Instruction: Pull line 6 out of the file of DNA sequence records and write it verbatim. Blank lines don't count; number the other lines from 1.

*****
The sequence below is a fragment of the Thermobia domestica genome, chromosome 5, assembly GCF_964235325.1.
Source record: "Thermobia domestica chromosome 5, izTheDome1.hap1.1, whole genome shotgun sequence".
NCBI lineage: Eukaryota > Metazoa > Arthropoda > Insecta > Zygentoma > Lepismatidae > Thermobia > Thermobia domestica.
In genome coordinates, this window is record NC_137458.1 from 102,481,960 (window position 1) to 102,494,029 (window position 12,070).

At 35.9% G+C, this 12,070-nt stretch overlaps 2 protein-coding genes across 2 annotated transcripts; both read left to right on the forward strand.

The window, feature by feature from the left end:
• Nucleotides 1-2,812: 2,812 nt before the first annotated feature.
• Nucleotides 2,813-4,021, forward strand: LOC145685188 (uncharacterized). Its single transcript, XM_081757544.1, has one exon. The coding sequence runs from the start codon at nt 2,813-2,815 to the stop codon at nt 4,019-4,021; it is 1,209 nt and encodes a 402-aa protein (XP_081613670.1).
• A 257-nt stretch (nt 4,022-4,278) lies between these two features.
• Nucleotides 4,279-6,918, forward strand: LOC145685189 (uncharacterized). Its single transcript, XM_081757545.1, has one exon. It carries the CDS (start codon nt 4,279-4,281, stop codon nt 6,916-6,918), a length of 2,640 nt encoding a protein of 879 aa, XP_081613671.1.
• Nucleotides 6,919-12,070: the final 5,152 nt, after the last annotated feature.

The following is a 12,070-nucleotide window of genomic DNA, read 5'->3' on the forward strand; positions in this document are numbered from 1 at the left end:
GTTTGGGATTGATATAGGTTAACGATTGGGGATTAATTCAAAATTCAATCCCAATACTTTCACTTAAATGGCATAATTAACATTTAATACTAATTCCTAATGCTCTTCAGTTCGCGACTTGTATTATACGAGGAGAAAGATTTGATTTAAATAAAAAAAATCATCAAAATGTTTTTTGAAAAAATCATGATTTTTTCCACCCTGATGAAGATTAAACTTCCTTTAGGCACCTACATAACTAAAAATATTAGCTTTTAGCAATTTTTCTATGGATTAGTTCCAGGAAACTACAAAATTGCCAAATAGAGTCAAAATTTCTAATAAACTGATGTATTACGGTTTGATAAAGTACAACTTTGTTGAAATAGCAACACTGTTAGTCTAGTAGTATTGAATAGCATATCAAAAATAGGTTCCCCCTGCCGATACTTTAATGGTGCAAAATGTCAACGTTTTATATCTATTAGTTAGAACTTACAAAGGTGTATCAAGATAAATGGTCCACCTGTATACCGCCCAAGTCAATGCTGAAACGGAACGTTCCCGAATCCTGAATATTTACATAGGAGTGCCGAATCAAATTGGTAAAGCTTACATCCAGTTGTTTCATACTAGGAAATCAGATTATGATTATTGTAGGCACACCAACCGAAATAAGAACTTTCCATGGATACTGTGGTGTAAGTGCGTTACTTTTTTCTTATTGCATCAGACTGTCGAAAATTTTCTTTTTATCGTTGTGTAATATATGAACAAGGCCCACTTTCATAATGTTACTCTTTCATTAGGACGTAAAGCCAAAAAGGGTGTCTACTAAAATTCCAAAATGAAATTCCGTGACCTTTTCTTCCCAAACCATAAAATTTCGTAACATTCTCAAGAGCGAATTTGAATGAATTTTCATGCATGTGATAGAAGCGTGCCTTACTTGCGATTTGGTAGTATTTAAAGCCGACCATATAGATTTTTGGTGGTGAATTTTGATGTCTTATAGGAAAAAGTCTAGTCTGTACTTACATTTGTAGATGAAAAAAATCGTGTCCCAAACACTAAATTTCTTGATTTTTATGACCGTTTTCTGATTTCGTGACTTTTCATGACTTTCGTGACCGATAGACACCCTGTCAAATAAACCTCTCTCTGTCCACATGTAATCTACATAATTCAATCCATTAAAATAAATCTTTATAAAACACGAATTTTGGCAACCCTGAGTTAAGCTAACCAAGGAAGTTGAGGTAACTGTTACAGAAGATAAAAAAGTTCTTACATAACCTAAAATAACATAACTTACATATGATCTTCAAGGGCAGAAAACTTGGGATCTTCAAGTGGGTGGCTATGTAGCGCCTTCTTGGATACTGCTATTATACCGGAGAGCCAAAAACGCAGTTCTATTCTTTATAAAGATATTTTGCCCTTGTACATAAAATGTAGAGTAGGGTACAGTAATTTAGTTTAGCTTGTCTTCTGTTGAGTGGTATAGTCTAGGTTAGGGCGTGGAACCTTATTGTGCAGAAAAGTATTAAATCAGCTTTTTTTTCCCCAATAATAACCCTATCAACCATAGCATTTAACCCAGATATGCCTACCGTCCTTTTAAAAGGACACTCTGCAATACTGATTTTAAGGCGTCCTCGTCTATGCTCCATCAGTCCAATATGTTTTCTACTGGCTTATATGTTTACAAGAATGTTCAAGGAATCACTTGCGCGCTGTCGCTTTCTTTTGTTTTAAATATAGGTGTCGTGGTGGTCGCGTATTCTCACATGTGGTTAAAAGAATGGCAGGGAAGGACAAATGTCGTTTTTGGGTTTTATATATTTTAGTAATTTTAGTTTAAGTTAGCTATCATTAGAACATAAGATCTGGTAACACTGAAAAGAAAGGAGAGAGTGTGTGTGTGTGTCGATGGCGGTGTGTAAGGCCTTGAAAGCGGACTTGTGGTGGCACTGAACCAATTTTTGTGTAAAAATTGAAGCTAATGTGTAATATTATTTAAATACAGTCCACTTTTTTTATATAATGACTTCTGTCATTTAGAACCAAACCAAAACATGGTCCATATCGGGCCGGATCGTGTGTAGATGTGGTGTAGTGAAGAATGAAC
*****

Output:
The window, feature by feature from the left end: